Co-authored with James T. Hamilton, Stanford University
This article applies economic principles to an exploration of how information is produced for, acquired by, and utilized by low-income individuals in the United States. Low values placed on changing decisions by those with less income translate through supply and demand into lower quantities and qualities of content created for their benefit. The geography of poverty may mean less accountability journalism in poor communities. Behavioral economics helps explain the particularly challenging choice architectures and cognitive loads faced by decision makers with low incomes. When companies target individuals with low literacy rates and education, fraud and deception can leave them worse off. In government information policies aimed at redistribution, subsidies often flow to intermediaries rather than the intended beneficiaries. Many central research questions about the information lives of low-income individuals remain open, though policies and programs taking these economic factors into account can aid in their decision making.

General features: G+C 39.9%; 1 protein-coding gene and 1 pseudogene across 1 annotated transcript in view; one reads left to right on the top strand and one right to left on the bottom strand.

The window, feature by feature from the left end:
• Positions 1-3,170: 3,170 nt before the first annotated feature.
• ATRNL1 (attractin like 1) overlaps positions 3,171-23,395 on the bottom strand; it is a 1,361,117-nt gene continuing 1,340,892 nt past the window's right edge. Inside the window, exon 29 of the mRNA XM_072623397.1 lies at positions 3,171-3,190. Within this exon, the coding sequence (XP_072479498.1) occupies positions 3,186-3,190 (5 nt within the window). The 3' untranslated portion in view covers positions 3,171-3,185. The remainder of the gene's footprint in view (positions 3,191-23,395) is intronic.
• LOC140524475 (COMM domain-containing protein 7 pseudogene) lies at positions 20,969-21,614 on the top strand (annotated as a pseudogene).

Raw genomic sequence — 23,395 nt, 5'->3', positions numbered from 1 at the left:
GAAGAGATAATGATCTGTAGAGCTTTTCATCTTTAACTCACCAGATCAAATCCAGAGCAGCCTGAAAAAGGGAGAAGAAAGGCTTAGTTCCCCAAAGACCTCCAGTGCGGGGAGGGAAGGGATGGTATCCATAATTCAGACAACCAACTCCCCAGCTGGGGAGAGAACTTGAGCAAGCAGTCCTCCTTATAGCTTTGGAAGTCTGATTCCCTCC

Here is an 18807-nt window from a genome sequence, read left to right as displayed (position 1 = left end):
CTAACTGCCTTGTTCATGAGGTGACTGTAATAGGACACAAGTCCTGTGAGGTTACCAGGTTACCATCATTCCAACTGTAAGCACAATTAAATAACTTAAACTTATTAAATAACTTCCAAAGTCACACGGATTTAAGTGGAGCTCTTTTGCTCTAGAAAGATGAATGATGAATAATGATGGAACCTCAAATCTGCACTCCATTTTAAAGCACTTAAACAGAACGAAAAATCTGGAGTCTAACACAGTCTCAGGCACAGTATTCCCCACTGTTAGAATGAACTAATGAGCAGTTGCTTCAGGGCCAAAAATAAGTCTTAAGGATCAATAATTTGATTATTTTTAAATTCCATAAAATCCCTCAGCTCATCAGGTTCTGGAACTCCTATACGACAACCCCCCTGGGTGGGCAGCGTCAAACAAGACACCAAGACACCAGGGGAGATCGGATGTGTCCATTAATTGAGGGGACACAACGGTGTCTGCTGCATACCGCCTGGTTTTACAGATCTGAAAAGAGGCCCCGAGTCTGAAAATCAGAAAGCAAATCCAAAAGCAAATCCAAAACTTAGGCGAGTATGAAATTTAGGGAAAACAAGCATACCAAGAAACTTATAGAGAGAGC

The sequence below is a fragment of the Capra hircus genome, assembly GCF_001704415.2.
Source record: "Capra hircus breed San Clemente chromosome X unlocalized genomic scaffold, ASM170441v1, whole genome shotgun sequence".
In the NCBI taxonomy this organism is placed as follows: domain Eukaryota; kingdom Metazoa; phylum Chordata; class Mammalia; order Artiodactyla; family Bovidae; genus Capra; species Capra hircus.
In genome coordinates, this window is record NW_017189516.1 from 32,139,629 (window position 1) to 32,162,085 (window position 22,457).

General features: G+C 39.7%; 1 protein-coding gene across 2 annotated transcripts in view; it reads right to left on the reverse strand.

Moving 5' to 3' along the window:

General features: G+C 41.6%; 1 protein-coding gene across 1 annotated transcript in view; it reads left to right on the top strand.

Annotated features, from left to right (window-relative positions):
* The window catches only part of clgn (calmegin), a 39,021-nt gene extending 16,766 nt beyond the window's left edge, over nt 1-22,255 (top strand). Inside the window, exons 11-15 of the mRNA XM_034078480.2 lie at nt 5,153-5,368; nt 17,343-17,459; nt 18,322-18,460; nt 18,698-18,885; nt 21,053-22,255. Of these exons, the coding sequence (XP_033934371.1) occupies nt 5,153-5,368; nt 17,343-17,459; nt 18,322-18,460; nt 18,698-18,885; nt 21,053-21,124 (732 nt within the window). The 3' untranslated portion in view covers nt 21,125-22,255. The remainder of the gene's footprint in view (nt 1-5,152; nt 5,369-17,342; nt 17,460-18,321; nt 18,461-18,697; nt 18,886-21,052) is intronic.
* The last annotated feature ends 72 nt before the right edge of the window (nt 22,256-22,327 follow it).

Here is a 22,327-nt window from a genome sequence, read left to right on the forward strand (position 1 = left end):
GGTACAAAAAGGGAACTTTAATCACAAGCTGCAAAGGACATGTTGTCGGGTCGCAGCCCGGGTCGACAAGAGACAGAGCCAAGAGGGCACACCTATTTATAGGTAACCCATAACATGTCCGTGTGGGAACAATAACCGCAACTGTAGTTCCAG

International Journal of Communication, Vol 12 (2018)